Middleburg Heights, Ohio (CNN) - They got smoked in the early voting game in 2008, but this time around Republicans are closing the gap with Democrats.
Most observers here expect the early vote to tilt toward President Barack Obama, as it did in 2008. The Obama campaign has worked overtime to get their supporters to vote early and successfully sued the Ohio secretary of state to keep early voting locations open through the weekend preceding Election Day.
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Since early and absentee voting began on October 2, more than 1.4 million Ohio voters have voted or requested an absentee ballot. Almost a third of Ohio voted early in 2008, and Democrats expect that number to be even higher in 2012.
But Republicans have polished their early vote operation since 2008.
Four years ago, Democrats made up about 42% of the early and absentee vote while Republicans made up 22% - a dismal 20-point deficit that contributed to Sen. John McCain's defeat in Ohio.
Through Wednesday, however, the margin has narrowed: Democrats account for 36% of the early and absentee vote while Republicans make up for 29%.
Republicans are outperforming their voter registration in several of the state's biggest counties.
For instance, through Wednesday in Cuyahoga County, the largest county in the state and home to Democrat-heavy Cleveland, nearly a quarter million absentee ballots have been requested and some 80,000 have been returned. Those numbers strongly favor Democrats: 47,538 to 16,720 for Republicans. About 15,000 listed no party affiliation.
In Cuyahoga, Republicans only make up about 12% of registered voters. Ballot numbers through Tuesday of this week, however, signal that almost 22% of early voters in Cuyahoga are Republican.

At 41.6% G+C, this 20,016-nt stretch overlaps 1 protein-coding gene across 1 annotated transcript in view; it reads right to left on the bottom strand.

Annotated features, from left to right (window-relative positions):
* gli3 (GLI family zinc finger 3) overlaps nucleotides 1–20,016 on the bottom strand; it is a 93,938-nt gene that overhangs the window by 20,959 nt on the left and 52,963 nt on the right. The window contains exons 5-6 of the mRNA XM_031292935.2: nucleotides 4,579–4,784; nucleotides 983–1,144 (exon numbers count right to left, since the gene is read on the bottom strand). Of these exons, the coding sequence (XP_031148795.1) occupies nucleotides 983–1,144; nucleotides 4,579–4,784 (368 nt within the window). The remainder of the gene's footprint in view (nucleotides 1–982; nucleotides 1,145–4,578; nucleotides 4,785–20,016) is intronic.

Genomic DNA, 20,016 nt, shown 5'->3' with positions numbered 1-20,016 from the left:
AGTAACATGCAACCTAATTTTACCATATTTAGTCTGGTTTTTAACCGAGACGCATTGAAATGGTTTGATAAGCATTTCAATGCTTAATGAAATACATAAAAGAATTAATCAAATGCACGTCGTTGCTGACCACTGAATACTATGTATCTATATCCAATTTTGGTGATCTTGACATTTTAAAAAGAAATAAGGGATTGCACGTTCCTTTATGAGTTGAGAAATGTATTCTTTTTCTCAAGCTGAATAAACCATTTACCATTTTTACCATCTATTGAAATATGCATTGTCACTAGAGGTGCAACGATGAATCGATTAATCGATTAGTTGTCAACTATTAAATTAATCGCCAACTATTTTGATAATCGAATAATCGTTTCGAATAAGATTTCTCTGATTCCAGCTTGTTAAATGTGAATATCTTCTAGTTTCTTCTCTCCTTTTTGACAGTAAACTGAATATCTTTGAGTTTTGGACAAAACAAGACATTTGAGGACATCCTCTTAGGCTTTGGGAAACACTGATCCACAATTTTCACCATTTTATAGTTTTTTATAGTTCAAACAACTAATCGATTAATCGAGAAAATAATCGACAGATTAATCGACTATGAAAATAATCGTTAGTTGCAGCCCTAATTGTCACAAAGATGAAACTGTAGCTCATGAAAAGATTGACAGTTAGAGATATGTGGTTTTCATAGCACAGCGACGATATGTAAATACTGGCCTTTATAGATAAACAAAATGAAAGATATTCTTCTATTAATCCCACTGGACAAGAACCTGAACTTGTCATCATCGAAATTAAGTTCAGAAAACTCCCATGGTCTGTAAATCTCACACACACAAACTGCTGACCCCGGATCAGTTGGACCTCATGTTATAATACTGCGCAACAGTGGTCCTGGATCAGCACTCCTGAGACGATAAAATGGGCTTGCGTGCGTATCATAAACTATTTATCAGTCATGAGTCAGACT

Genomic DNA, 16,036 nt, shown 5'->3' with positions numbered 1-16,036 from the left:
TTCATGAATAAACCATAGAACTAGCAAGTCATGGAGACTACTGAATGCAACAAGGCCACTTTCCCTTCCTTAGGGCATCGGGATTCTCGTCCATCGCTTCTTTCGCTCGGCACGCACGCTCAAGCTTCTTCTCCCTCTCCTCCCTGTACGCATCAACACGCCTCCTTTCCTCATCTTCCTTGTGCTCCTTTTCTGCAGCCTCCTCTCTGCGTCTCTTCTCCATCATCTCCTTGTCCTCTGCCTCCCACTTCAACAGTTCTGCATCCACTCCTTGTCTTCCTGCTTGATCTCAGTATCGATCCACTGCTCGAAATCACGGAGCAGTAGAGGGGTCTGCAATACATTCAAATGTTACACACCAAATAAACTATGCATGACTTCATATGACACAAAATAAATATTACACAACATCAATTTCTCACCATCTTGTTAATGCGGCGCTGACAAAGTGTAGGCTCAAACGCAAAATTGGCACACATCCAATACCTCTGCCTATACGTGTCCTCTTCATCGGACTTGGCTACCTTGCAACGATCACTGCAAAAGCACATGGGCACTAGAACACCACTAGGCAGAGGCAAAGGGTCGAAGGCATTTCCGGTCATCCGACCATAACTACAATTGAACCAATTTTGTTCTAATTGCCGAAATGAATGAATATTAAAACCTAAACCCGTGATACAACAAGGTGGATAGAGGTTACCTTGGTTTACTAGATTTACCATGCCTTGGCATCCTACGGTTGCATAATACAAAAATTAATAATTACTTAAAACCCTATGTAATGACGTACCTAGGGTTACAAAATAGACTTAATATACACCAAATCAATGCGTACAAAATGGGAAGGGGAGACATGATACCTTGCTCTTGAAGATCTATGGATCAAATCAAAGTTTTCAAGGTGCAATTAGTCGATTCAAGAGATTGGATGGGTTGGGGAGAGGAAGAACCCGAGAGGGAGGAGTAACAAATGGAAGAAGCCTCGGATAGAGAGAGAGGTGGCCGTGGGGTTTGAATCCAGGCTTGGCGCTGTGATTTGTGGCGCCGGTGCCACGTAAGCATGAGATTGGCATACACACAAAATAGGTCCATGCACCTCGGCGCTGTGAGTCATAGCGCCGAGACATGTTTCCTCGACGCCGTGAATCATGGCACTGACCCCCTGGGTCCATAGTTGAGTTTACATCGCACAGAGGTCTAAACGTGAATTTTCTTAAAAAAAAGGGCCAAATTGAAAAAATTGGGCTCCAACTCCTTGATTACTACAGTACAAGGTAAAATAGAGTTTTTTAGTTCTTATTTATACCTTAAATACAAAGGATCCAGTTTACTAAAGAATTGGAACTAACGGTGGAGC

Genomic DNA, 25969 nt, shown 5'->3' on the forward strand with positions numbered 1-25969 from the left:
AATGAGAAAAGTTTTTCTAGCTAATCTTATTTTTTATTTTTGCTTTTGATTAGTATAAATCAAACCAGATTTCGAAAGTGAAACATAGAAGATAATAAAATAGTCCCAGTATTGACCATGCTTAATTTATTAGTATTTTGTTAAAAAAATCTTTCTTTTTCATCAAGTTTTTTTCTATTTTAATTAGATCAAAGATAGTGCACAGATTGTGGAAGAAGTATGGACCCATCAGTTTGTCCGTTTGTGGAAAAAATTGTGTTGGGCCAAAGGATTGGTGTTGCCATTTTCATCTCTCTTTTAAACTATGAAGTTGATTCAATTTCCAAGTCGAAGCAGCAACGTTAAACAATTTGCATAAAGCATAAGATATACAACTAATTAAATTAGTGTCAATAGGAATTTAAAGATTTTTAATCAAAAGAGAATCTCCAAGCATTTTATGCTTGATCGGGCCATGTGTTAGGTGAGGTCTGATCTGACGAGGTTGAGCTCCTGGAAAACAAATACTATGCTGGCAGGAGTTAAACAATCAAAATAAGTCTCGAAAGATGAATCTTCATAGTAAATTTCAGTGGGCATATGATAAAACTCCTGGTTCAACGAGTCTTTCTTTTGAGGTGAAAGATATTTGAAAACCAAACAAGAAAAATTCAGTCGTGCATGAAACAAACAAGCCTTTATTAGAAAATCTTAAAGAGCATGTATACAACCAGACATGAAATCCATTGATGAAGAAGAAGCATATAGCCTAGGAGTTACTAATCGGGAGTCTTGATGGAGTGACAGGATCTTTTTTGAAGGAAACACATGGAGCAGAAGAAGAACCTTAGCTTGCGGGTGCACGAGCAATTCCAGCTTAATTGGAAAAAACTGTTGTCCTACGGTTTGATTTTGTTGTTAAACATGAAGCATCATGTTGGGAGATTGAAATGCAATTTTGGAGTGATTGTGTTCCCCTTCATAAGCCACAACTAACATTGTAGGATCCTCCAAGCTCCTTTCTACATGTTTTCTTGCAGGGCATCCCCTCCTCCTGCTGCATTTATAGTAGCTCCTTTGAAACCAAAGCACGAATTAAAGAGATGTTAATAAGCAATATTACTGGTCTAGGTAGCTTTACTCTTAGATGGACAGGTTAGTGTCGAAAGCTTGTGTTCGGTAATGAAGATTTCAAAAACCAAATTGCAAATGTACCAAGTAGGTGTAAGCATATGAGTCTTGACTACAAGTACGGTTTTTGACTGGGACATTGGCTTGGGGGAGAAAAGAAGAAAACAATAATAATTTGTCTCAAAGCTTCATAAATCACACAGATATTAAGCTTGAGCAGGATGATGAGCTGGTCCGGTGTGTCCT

Franklin County - which encompasses Columbus - trails Cuyahoga in absentee ballot requests but leads the state in the number of early in-person voters, according to the Columbus Dispatch. Registered Democrats voting early outnumbered Republicans by a 4-1 margin, the paper reported Thursday.
GOP officials, though, say their absentee and in-person voting turnout in Franklin is coming along nicely. Republicans account for just 16.5% of registered voters in the county, but make up 28.6% of early voting activity so far.
Early vote numbers in key counties like Lucas, Hamilton, Butler, Clermont and Warren tell a similar story.
Additionally, a Republican National Committee source told CNN that among early voters not identifying with any party, RNC modeling has tagged 30.5% as Romney supporters and 24.9% as Obama supporters.
If correct, that gives the GOP a 5.6-point edge among unaffiliated early and absentee voters.
Ohio Democrats wave off the Republican boasting, and not without good reason.
Voters in Ohio do not register by party in traditional fashion. Instead, voters are only identified as Republican or Democrat based on their participation in a primary, making it difficult to know just where early vote sympathies lie.
Republicans had a competitive presidential primary earlier this year. Democrats did not. Is it possible someone that a Democrat in Toledo registered as a Republican to vote for Romney over Rick Santorum last March, but is now supporting Obama? Absolutely. But this hypothetical Obama supporter's absentee ballot would be marked Republican.
Recent public polls show Obama has a double-digit lead among early voters, and data shared by the Obama campaign reveals residents of precincts Obama won in 2008 are participating in early voting at a greater clip than those from precincts McCain won.
The bottom line: Few in either party question the Obama campaign's sophisticated ground game and most expect Democrats to bank more votes before Election Day. But Republicans have vastly improved their turnout effort in Ohio from the dog days of October 2008.